AMY GOODMAN: After they targeted you, the Times said you would not be writing for them?
NATASHA LENNARD: They released a statement in response to questions from Politico, who followed up the target—not targeting me, but questioning the Times about it. And the Times responded that I would not be used for future Occupy Wall Street coverage, which I believe was somewhat the case anyway, because some of my Twitter feeds had shown subjective support for the movement at large, so it wasn’t exactly a New York Times position.
AMY GOODMAN: You know, so often I do not think it’s about what your position is, since when you watch television with the mainstream journalists, they’re constantly pontificating about what they feel about almost every different issue. It’s what that opinion is. It’s not that you have an opinion.
NATASHA LENNARD: Well, you know, I think there’s a storied history in America’s mainstream press about which opinions become controversial, and you get targeted from expressing them, and which don’t. And I think when it comes to popular movements that question an economic status quo, you know, a target—targets from the right pour in.
AMY GOODMAN: We just saw this tweet by a Guardian reporter, Adam Gabbatt, who said, "I was told 'no press today, for security reasons' when tried to get on Wall St." Your assessment of this two-month anniversary of the Occupy Wall Street protest that you have been covering throughout, for or not for the New York Times?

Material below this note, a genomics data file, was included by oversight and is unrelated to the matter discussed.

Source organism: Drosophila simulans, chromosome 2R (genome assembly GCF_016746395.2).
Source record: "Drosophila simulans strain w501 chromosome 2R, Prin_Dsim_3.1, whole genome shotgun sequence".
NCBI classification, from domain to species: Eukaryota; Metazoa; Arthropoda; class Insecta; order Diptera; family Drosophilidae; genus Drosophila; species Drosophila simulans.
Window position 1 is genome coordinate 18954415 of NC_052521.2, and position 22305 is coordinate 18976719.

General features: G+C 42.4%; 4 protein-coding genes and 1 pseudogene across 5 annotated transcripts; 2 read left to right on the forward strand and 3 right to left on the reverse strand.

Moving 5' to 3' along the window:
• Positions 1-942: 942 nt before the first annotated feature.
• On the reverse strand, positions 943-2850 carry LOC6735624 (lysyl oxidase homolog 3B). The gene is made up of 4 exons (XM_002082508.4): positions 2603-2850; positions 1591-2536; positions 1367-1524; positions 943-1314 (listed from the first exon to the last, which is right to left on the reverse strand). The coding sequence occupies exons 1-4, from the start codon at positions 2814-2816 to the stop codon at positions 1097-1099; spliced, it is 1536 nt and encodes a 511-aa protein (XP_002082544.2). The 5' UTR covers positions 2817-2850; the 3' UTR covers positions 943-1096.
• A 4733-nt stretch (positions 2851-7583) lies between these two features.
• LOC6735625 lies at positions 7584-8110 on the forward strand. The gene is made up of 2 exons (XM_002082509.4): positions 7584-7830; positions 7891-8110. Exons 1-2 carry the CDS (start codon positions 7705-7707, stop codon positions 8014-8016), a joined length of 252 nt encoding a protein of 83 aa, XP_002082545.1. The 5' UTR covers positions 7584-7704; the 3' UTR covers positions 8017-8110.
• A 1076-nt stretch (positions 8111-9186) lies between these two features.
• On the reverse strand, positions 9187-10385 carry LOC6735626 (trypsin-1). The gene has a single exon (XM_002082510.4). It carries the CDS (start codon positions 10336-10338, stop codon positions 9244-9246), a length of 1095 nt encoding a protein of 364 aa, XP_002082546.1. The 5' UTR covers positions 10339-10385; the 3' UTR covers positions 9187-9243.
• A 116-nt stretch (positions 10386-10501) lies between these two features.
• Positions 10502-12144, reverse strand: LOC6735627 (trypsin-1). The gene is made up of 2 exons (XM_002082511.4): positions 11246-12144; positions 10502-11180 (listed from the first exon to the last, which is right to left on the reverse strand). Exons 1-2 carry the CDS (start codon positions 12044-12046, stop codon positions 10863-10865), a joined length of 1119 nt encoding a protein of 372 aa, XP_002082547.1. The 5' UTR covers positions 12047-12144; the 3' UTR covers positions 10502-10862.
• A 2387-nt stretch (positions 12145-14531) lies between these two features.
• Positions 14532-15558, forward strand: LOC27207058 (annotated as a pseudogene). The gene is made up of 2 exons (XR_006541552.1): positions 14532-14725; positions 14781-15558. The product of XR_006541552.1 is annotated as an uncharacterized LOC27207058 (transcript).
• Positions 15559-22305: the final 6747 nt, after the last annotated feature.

NATASHA LENNARD: Well, you know, I think what’s amazing about this is that it’s not one homogeneous, monolithic thing. This is a very diffuse, amorphous spread of people taking action and not feeling representative politics, as they stand, are sufficient, and taking their political spaces into their own hands. And I think the press should take their voices into their own hands, too, and I think it’s a shame that people are being barred from reporting on the scene, as seems to be the case too often.
AMY GOODMAN: And we’re going to talk more about that. We’re going to be joined by a New York City Council member who actually went down to observe on the night that the news came down just after midnight that the police were raiding Occupy Wall Street. He was arrested and held for more than 12 hours without being able to reach any attorney. He was also held for two hours in a police van by himself while others were taken out to be arraigned. We’re going to go to Seattle, as well, speak with a former police chief there, and with an 84-year-old actually former mayoral candidate, who was pepper-sprayed in the face. Stay with us.